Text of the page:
I hadn't planned the navaids very well for this leg, but this would be a combination of pilotage and dead reckoning. I could see Oshkosh in the distance as soon as I was 1000' AGL and my course passed directly over the tower. The only concern there was that I was above the ceiling of the tower airspace, so I focused on climbing the airplane until we were above 3300' MSL. At about the same time Appleton tower gave approval to change frequencies, so we thanked them for their help and we moved on. Once over Oskosh, I tuned to their VOR and fixed on a radial leading me toward Dodge County. After that, things were pretty relaxed. We were flying into a moderate headwind, so there was time for a little sightseeing.
This is the view just to the south of Wittman Regional Airport
(KOSH) in Oshkosh. You can see Runway 36 on the right. At about top and center is the Experimental Aircraft Association
headquarters and museum. The museum is world class and a must see for any fan of aviation. In about two weeks those fields will be packed with airplanes and visitors in town for the largest airshow anywhere, the 2006 EAA AirVenture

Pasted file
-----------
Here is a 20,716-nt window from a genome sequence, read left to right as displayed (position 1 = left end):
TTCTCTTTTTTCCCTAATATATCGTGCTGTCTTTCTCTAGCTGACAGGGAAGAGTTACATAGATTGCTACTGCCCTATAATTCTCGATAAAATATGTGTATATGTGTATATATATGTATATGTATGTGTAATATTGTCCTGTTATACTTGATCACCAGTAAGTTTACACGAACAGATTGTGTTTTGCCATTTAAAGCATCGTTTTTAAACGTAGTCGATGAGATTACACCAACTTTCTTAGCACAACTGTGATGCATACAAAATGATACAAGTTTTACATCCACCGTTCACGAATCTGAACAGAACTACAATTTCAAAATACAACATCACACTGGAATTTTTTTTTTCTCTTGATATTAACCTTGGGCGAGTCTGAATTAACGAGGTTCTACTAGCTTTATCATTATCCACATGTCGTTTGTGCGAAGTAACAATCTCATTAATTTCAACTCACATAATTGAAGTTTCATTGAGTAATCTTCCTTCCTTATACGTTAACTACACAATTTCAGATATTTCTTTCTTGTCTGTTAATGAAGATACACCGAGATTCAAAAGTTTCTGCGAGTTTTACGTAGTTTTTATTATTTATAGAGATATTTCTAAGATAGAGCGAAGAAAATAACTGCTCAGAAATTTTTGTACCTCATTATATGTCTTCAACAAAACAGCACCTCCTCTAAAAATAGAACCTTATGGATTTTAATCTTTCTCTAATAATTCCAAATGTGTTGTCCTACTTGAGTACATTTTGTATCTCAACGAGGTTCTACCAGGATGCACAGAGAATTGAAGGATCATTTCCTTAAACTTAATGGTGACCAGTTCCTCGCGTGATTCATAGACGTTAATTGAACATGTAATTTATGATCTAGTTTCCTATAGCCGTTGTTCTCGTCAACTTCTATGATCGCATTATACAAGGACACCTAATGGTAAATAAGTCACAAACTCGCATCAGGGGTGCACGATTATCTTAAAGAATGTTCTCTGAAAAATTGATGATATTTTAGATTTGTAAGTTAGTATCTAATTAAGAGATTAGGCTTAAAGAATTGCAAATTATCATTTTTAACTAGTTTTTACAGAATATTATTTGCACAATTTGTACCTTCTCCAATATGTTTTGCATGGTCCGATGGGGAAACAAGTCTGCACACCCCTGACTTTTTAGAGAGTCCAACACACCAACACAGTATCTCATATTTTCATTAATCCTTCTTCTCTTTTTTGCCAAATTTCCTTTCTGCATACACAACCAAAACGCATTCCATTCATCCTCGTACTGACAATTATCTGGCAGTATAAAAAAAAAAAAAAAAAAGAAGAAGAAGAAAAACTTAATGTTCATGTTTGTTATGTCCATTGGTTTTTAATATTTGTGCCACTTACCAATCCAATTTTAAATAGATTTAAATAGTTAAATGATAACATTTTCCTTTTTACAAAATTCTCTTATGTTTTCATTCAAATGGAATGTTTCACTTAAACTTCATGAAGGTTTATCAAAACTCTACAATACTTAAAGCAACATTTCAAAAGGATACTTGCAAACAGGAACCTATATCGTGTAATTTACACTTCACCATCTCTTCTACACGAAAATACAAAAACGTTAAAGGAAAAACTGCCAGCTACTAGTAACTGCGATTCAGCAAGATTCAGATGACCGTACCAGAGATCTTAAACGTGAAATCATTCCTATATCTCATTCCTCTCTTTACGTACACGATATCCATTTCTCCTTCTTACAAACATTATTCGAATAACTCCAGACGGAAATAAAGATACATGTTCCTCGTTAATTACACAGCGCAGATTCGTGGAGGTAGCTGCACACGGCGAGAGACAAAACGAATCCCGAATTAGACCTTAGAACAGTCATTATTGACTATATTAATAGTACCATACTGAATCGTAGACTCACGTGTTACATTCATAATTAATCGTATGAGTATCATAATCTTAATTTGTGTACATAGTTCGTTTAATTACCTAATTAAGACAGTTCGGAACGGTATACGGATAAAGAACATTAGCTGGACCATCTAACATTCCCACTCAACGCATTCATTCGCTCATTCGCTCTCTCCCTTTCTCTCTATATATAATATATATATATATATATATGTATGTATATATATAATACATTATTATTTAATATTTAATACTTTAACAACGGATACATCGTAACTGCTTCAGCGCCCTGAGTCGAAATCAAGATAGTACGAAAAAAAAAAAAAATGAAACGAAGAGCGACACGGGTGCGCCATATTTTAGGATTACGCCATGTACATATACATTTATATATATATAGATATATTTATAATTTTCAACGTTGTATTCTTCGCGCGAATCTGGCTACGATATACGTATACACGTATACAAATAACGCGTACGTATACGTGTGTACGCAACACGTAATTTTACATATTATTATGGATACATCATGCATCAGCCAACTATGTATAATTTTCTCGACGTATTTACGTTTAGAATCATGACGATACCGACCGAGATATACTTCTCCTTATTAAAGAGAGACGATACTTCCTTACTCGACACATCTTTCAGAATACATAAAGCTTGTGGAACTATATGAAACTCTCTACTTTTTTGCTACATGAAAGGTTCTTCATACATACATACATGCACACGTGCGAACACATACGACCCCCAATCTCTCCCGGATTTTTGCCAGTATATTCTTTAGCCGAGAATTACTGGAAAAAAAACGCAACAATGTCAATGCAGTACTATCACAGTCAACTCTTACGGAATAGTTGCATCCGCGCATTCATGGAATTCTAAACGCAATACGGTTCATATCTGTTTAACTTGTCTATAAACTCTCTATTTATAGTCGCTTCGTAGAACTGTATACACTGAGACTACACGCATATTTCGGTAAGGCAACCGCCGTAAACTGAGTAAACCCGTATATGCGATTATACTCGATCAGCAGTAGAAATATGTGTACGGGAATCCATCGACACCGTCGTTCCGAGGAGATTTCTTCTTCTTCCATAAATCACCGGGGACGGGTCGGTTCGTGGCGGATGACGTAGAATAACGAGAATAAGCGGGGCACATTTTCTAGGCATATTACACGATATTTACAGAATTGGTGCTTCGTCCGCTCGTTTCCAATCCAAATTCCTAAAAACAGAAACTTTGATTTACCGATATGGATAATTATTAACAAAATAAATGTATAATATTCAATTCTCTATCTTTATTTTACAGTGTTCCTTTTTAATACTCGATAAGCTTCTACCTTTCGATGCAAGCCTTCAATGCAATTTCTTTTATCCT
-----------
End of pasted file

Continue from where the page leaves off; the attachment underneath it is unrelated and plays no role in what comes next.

(commonly referred to as the "fly-in"). Wittman will be the busiest airport in the world during the seven day run. Special procedures are published (NOTAM
) to handle the traffic that include dividing the runways into sections that handle multiple actions at the same time!
A couple of landings at Dodge County, including the best crosswind landing of the day (always need a confidence builder) and we were on our way back to Watertown. Three hours in the plane, and it was a lot of work. But it was also a rewarding feeling to get a plane around a large part of the state and without getting lost.
Next up is a solo practice session on Sunday, followed by a night cross country flight the following Saturday.